CPA consulting services have become an increasingly important component of public practice. Historically, these services are generally known as management consulting services, management advisory services, business advisory services, or management services. To assist CPAs in identifying what functions make up consulting services, the AICPA recently issued the first Statement on Standards for Consulting Services (SSCS), Definitions and Standards. The SSCS, which superseded the statement on standards for management advisory services (SSMAS) on January 1, 1992, provides guidance concerning CPA responsibilities when they are involved in consulting engagements.
The new statement also discusses auditor independence and the performing of consulting services for attest clients--an issue that has concerned CPAs and observers of the accounting Profession for some time. The SSCS states that the AICPA's independence standards relate exclusively to the performance of attestation services and that consulting for an attest client does not, in and of itself, impair independence. However, the standard does advise CPAs that there may be some cases where professional and regulatory agencies disallow supplying consulting services to attest clients.
THE INDEPENDENCE ISSUE
Independence is a hallmark of the public accounting profession and an important component of the professional relationship between CPAs and their clients. It is one of the primary reasons why users of financial statements value the opinions of independent accountants concerning the proper application of GAAP to client financial statements.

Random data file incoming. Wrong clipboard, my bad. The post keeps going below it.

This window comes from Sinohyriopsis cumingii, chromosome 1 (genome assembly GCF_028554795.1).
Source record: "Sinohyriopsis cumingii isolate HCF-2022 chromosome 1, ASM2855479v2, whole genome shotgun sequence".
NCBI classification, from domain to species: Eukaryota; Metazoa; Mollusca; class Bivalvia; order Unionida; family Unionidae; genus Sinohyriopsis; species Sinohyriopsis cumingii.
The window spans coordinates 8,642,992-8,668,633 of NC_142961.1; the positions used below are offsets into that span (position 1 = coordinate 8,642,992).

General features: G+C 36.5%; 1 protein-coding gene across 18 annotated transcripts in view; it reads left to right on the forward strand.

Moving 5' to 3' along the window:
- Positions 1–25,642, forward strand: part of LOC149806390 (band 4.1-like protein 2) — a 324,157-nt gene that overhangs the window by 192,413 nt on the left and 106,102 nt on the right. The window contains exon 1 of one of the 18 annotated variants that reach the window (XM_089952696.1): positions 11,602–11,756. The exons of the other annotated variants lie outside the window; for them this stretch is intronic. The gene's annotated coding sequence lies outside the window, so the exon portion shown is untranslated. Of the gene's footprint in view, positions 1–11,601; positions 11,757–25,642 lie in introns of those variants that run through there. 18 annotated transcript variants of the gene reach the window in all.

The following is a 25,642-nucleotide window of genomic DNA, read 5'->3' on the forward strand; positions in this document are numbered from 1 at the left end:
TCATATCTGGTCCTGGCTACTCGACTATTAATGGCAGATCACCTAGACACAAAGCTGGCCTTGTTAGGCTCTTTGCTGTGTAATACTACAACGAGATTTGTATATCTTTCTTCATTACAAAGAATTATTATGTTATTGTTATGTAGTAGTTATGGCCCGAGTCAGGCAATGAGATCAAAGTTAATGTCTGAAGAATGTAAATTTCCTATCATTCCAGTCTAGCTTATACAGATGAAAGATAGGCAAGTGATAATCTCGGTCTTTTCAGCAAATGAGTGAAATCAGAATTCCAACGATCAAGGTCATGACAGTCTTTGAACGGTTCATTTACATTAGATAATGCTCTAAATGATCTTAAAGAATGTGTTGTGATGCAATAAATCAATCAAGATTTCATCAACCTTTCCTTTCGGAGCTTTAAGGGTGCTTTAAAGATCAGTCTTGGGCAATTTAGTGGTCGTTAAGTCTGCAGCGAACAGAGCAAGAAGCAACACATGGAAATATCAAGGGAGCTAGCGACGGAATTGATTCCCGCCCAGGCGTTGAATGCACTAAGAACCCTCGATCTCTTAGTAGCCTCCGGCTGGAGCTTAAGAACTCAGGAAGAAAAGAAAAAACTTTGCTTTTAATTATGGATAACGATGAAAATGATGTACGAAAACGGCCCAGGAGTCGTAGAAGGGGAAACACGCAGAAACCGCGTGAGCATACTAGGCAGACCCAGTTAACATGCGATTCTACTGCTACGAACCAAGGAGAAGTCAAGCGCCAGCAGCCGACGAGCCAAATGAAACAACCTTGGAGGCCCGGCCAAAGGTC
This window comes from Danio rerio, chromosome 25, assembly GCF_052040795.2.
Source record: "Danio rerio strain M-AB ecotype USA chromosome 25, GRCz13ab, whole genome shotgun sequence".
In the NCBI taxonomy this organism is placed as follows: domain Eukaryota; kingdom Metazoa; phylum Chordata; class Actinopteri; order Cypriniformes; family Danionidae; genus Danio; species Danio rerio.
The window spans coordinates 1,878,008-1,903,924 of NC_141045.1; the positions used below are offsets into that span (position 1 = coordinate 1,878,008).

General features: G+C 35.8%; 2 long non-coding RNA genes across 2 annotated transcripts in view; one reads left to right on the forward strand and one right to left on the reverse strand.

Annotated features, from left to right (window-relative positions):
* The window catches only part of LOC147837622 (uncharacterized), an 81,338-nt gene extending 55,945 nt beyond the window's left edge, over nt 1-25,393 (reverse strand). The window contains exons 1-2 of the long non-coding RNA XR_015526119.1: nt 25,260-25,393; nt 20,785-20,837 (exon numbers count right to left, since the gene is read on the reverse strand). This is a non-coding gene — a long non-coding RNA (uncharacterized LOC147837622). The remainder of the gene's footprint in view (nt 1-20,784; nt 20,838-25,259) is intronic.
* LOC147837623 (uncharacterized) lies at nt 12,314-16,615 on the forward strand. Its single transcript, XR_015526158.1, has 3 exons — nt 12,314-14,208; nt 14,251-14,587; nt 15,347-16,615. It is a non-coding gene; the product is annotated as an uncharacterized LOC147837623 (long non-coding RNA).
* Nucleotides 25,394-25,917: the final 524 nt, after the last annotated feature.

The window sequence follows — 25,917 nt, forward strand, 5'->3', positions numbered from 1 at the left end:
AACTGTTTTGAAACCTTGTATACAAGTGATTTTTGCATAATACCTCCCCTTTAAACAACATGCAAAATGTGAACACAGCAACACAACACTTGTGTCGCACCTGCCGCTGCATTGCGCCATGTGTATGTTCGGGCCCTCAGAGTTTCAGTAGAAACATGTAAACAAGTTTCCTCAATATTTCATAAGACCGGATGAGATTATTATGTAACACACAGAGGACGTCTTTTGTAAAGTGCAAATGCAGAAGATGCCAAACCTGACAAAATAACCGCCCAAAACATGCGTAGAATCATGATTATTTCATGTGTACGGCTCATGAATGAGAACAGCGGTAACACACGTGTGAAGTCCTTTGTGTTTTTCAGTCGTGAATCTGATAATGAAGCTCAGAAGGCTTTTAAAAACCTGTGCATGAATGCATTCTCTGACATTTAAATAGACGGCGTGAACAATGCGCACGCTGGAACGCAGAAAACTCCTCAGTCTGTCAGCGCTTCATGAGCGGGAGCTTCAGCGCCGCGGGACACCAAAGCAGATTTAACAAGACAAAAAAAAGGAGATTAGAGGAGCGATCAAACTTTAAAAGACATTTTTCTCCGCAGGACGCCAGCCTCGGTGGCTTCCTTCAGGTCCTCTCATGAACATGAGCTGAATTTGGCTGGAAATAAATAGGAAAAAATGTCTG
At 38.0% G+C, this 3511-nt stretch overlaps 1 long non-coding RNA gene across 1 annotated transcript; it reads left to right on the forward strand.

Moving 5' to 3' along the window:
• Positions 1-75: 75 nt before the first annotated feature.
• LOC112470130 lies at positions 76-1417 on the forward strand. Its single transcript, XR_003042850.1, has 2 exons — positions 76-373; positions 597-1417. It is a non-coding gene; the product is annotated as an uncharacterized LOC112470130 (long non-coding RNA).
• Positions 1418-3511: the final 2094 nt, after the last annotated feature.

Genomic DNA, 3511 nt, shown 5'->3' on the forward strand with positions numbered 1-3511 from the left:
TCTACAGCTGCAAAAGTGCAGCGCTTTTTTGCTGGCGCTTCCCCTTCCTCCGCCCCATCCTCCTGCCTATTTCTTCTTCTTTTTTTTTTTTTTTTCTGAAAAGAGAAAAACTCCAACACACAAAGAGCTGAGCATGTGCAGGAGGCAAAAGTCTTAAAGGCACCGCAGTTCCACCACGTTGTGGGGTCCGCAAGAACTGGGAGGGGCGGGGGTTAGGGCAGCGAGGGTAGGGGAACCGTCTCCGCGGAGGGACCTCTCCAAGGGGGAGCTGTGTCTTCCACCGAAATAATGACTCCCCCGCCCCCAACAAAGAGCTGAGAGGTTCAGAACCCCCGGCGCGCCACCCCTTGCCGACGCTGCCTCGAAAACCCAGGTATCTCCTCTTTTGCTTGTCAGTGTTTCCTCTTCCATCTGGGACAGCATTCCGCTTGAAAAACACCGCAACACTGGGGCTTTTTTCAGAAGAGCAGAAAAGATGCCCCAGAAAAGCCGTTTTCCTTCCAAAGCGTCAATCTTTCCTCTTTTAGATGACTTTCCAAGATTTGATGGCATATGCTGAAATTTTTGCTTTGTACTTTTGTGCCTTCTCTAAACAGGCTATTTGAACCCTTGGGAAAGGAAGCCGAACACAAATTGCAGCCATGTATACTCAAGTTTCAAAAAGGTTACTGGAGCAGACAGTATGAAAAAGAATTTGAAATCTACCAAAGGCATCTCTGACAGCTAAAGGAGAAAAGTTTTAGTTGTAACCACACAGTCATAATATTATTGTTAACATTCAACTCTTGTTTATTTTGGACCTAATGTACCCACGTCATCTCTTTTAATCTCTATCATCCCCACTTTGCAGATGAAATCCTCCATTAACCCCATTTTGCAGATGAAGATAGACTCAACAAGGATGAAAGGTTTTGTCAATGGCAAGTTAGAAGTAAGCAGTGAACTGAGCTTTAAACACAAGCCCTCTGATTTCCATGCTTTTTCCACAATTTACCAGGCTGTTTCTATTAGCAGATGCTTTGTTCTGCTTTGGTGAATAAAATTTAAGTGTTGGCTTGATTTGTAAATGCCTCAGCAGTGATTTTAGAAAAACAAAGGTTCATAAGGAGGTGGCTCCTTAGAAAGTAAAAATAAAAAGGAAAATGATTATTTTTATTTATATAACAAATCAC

While the phrase "auditor independence" has been difficult for professional and regulatory bodies to define precisely, the AICPA's Professional Standards state that "independence has traditionally been defined by the profession as the ability to act with integrity and objectivity." They refer to objectivity as the CPAs' ability to maintain an impartial attitude on all matters which come under his or her review," while integrity is defined as "an element of character which is fundamental to reliance on the CPA." The standards require CPAs to "retain their integrity and objectivity in all phases of their practice and, when expressing opinions on financial statements, avoid involvement in situations that would impair the credibility of their independence."
On several occasions during the past two decades, congressional legislators have raised questions about whether CPAs can remain independent when they perform consulting services for attest clients. The Metcalf and Moss subcommittees in the late 1970s and the Dingell subcommittee in the mid-1980s conducted hearings on the issue, but found no instances where auditor independence had been impaired following the rendition of consulting services.
For its part, the accounting profession also initiated several inquiries into the impact of CPA consulting services on auditor independence. The matter was investigated by the Cohen Commission in 1978, by the Public Oversight Board (POB) of the AICPA's SEC Practice Section (SECPS) in 1978, 1979 and 1986, by the Special Committee on Standards of Professional Conduct for CPAs (Anderson Committee) in 1986, and by the National Commission on Fraudulent Financial Reporting (Treadway Commission) in 1987. None of these studies found any instances where independence had been diminished as a result of performing consulting services. However, CPAs were urged to be aware that consulting for attest clients may be perceived by some as an impairment of auditor independence.
One of the concerns some critics raise about CPA consulting services and their impact on the appearance of auditor independence relates to the magnitude of such services as measured by the fees received. If CPA consulting services are provided in extensive amounts to attest clients, critics argue that auditor independence might be jeopardized. However, in cases where CPAs supply their audit clients with minimal consulting services, such concerns are not raised. …